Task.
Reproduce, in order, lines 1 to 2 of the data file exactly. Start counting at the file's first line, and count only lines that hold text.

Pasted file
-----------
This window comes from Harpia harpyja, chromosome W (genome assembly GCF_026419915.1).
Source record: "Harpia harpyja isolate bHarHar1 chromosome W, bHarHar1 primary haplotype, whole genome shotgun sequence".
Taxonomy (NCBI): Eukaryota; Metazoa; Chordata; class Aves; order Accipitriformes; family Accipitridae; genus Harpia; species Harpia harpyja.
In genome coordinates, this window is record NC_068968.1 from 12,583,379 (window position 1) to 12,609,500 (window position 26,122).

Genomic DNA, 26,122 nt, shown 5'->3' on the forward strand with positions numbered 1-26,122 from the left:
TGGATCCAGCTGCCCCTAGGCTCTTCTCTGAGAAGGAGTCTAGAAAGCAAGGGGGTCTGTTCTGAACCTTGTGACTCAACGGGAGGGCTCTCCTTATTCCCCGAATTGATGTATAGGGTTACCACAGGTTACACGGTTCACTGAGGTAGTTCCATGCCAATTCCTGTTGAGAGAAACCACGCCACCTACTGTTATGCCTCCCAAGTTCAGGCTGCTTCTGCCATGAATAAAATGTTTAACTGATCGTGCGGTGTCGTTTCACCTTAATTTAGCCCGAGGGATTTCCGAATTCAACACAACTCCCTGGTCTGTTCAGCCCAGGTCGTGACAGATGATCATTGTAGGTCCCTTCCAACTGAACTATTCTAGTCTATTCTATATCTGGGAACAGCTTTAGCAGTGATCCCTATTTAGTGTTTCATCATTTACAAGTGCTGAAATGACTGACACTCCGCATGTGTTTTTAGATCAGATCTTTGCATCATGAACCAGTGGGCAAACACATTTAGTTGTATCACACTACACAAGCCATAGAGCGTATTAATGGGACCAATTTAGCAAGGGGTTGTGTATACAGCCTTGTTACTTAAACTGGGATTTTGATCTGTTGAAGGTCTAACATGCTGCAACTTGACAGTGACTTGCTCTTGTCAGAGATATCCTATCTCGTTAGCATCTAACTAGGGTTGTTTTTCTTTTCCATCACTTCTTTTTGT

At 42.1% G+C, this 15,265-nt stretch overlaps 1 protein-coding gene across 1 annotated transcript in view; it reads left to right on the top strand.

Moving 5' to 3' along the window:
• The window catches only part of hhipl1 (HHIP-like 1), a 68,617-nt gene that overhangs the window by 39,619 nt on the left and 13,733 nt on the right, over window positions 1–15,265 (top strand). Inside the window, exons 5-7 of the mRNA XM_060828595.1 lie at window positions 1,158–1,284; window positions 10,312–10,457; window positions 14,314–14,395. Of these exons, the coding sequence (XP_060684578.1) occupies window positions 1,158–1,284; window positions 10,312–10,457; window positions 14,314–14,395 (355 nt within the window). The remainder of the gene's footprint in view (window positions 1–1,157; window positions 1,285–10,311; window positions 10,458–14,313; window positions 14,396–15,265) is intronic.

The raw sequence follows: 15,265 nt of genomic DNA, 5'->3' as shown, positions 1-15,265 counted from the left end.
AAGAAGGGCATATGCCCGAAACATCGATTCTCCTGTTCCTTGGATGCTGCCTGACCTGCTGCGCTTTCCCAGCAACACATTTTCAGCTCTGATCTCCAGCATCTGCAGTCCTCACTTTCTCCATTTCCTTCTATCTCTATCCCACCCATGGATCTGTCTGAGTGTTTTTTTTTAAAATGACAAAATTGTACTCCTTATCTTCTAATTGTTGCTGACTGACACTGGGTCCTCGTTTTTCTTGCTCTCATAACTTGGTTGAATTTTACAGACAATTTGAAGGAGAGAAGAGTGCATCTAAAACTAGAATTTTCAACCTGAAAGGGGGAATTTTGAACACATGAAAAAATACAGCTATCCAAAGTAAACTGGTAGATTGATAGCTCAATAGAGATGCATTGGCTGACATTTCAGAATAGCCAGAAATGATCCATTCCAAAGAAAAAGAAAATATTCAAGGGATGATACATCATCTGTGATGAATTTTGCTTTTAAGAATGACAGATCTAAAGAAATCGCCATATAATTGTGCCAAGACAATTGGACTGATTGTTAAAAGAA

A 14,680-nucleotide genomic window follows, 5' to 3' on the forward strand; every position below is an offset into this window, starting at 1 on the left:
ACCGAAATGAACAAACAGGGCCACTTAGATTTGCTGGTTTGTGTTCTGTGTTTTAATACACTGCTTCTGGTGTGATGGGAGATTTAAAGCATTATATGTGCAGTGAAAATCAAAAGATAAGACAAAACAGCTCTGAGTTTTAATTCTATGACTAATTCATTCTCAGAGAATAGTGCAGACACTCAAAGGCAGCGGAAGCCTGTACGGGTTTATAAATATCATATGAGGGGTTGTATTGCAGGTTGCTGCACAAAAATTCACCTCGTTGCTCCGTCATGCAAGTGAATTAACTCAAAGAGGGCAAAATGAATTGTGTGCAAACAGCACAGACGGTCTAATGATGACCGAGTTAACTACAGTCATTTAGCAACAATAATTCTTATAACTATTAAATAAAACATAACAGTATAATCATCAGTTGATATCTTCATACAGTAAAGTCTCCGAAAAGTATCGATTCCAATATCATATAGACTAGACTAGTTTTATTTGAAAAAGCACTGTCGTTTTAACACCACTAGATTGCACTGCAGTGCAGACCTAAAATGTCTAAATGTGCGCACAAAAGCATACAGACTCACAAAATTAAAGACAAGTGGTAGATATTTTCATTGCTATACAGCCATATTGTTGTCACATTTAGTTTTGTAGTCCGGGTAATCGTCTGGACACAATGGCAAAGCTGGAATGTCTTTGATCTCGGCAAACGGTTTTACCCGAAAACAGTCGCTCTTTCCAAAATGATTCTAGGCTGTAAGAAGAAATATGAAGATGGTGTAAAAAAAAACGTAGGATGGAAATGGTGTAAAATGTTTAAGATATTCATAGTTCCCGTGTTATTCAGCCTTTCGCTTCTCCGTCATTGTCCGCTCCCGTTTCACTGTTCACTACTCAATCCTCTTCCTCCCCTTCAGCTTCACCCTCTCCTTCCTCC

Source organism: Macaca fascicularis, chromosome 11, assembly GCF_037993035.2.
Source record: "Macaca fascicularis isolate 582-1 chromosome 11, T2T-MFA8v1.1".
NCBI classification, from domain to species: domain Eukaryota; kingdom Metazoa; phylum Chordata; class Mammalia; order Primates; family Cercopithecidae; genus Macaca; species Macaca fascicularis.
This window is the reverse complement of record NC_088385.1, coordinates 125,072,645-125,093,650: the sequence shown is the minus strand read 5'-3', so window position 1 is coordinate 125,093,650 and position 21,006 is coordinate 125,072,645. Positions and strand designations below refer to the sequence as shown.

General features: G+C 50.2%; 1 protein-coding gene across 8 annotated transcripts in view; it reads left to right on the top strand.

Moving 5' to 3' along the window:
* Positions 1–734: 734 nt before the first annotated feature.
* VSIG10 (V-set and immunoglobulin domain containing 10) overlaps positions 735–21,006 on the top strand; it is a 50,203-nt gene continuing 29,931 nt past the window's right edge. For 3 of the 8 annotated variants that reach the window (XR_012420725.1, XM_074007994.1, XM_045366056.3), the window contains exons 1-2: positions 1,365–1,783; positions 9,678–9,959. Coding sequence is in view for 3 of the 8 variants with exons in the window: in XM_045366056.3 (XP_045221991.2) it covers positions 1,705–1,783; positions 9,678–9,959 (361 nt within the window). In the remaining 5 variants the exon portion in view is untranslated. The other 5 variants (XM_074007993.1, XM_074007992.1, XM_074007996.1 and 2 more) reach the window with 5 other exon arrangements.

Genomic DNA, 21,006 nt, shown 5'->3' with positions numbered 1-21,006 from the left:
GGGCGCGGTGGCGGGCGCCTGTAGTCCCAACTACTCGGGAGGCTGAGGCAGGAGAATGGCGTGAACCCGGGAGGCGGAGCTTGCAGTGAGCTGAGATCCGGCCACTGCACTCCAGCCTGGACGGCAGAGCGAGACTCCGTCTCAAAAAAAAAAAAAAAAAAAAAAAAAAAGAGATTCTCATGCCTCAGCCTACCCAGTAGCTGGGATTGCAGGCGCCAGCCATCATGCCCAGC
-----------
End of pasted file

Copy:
This window comes from Harpia harpyja, chromosome W (genome assembly GCF_026419915.1).
Source record: "Harpia harpyja isolate bHarHar1 chromosome W, bHarHar1 primary haplotype, whole genome shotgun sequence".